fied plane crashed into a New York City
apartment building. They know Ameri-
cans are willing to take off their shoes
and be inappropriately "wanded" in
front of strangers at an airport in the
name of national security. They know
words like "suitcase bombs" make our
hearts skip a beat. And in these crucial
weeks before the highly contested elec-
tions, I'm afraid the GOP will exploit
our country's deepest fears to maintain
control of the House and Senate.
The Democratic National Committee
is trying to lift the curtain and expose
Republicans as the Wizards of Oz that
they are. The Democrats have run an ad
Laden's name 17 times in a single speech
in September. But will voters recognize
fear-mongering when they see it?
The irony is that if the Republicans had
in fact made America safer since the 2004
election, they wouldn't have to rely on an
ad campaign so focused on fear.
Think of what the ads might look like
if Americans actually did feel safer. They
might go something like this: A cheery
woman and her daughter enter an air-
port. The woman calmly hands her ticket
over the counter to an employee with a
headscarf, and they smile at each other
sincerely. The pair then serenely boards
the plane, and as the engine starts, the
little girl begins to count to 10. However,
instead of the camera zooming in on her
eyes to reveal a nuclear explosion or a

Taliban training camp, the woman calm-
ly holds the child's hand, easing her fear.
Thanks to the leadership of George W.
Bush, she feels confident in their safety as
the aircraft leaves the ground, at ease in
the hands of the Republican government.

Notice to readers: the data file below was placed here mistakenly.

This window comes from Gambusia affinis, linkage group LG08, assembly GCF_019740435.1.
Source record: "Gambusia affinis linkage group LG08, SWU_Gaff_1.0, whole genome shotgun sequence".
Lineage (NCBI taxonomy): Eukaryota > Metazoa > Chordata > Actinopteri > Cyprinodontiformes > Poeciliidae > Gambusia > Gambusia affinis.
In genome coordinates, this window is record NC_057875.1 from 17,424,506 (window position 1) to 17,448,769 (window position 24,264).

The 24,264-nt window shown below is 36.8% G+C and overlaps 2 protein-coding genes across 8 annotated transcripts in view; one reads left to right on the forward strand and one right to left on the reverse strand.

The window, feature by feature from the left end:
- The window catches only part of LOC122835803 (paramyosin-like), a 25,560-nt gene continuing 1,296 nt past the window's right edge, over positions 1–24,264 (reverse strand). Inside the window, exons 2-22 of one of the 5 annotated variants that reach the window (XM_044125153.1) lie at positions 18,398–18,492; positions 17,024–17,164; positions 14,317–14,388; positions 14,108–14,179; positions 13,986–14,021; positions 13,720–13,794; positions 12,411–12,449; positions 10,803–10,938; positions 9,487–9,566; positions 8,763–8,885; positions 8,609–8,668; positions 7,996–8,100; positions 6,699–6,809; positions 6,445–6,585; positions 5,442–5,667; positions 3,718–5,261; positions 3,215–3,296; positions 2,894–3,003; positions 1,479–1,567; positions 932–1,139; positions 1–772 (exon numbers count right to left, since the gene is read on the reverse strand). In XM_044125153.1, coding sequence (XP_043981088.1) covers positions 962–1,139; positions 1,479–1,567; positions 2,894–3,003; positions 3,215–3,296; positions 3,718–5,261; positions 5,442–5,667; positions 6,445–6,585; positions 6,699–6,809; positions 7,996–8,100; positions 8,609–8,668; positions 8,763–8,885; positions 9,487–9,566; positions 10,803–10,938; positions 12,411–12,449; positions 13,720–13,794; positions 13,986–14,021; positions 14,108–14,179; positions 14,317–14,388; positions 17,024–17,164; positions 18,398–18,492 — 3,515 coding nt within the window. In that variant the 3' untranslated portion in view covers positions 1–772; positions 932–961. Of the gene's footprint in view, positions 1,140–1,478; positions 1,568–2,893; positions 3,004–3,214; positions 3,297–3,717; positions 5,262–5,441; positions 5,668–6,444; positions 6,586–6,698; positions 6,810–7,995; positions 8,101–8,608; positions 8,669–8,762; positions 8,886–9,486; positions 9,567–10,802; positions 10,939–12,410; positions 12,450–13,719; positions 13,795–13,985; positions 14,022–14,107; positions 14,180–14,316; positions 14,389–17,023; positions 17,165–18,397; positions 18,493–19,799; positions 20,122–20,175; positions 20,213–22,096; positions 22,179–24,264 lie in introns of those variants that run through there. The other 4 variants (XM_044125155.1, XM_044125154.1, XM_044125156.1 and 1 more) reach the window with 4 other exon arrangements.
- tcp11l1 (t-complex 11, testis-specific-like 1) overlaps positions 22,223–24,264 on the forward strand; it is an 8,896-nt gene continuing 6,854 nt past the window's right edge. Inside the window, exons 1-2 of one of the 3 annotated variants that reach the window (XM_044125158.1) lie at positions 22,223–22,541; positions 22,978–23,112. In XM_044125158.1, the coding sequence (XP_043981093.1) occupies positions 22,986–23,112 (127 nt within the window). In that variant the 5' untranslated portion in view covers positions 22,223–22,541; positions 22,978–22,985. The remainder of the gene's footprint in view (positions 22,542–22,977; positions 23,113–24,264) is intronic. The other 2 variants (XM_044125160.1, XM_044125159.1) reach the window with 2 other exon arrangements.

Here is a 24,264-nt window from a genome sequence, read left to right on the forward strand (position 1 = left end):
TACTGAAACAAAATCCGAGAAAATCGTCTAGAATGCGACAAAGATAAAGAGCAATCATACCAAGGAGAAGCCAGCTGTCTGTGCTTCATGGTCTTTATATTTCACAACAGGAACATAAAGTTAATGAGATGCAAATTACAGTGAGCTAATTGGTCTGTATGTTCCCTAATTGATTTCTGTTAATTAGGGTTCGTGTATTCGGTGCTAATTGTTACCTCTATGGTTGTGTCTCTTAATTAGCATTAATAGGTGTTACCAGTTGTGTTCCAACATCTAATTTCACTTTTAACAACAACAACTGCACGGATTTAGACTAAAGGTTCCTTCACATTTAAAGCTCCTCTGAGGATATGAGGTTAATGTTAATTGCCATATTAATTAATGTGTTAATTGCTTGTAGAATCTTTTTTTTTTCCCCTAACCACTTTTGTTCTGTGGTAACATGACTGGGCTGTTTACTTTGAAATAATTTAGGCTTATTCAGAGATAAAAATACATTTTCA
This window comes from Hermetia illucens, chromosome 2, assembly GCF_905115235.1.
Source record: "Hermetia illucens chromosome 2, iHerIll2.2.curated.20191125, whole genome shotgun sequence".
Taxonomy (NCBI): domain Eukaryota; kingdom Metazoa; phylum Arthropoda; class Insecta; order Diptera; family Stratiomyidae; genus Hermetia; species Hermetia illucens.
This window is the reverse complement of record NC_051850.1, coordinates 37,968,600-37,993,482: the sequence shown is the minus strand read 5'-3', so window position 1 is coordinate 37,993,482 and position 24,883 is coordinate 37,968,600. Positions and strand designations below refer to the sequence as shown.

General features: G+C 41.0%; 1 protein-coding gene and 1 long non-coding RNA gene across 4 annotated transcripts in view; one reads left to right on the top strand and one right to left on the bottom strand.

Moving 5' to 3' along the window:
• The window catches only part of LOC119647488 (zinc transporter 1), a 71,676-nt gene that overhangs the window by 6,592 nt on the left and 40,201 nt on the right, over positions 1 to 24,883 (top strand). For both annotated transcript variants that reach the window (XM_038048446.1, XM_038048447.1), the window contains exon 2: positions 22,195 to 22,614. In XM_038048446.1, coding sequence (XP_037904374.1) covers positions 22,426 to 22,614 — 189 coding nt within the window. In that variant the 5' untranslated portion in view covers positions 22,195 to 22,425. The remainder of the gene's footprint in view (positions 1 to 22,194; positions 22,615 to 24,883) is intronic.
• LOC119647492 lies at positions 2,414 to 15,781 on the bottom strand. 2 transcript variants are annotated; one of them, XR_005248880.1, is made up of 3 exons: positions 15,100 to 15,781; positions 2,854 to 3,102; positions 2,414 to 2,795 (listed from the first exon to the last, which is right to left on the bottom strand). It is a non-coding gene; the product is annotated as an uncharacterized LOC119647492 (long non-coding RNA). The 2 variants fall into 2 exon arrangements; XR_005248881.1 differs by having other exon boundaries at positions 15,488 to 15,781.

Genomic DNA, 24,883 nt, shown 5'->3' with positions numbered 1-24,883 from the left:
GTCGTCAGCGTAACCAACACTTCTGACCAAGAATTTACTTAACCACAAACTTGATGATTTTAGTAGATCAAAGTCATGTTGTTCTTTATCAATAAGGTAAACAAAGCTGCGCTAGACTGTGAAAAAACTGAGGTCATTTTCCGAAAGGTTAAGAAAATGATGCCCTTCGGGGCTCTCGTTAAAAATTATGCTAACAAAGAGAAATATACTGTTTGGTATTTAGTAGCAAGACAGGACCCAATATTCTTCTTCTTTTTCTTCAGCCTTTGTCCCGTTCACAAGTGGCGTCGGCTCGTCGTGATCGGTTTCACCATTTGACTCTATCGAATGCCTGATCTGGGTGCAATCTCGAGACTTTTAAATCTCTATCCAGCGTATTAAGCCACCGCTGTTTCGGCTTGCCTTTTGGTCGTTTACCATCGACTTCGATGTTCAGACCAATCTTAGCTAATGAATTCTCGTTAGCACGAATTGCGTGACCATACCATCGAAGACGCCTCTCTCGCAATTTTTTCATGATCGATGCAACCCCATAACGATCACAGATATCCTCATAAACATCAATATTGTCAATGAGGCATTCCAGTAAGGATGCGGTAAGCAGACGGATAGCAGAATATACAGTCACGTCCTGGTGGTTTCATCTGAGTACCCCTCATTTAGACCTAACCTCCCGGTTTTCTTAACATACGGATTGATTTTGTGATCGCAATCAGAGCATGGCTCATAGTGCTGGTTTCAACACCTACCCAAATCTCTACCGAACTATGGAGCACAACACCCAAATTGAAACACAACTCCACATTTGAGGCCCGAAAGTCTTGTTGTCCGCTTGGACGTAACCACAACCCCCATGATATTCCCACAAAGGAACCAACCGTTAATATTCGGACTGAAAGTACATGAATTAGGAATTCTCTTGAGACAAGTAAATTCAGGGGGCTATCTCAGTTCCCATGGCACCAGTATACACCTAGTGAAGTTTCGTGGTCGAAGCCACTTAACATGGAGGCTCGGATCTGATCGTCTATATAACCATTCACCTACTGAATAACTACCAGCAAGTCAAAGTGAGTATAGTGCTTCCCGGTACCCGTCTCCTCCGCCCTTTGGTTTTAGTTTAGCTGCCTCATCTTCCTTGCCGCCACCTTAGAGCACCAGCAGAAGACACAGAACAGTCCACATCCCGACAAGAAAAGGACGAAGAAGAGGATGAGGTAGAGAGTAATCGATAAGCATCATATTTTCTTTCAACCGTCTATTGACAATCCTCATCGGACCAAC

Sound laughable? It shouldn't be. But
no one, not even the most Bush-loving
advertising agency, could make an ad like
that work. Americans do not believe we
A campaign of
fear is the only
hope Republicans
have of winning.
are safer. We don't believe it because the
numberofsoldierskilled inIraqhasmore
than doubled since the 2004 election.
We don't believe it because we're hear-
ing about the resurgence of the Taliban
in Afghanistan and the rise of Islamic
extremism. We don't believe it because if
we travel abroad, our international repu-
tation is embarrassingly obvious.
Republicans cannot rely on a cam-
paign centered on the progress of the
last two years, because America is slow-
ly wising up to the fact we aren't really
any safer. The last card left to play is
fear. It's the same campaign strategy
from 2004, and as everyone knows, a
sequel rarely matches up to the origi-
nal. The question will be whether the
audience is willing to be scared into
complacency again.
Whitney Dibo can be reached
at wdibo@umich.edu.



Editorial Board Members: Reggie Brown, Kevin Bunkley, Amanda Burns,
Sam Butler, Ben Caleca, Devika Daga, Milly Dick, James David Dickson,
Jesse Forester, Gary Graca, Jared Goldberg, Jessi Holler, Rafi Martina,
Toby Mitchell, Rajiv Prabhakar, David Russell, Katherine Seid,
Elizabeth Stanley, John Stiglich, Rachel Wagner.
1 A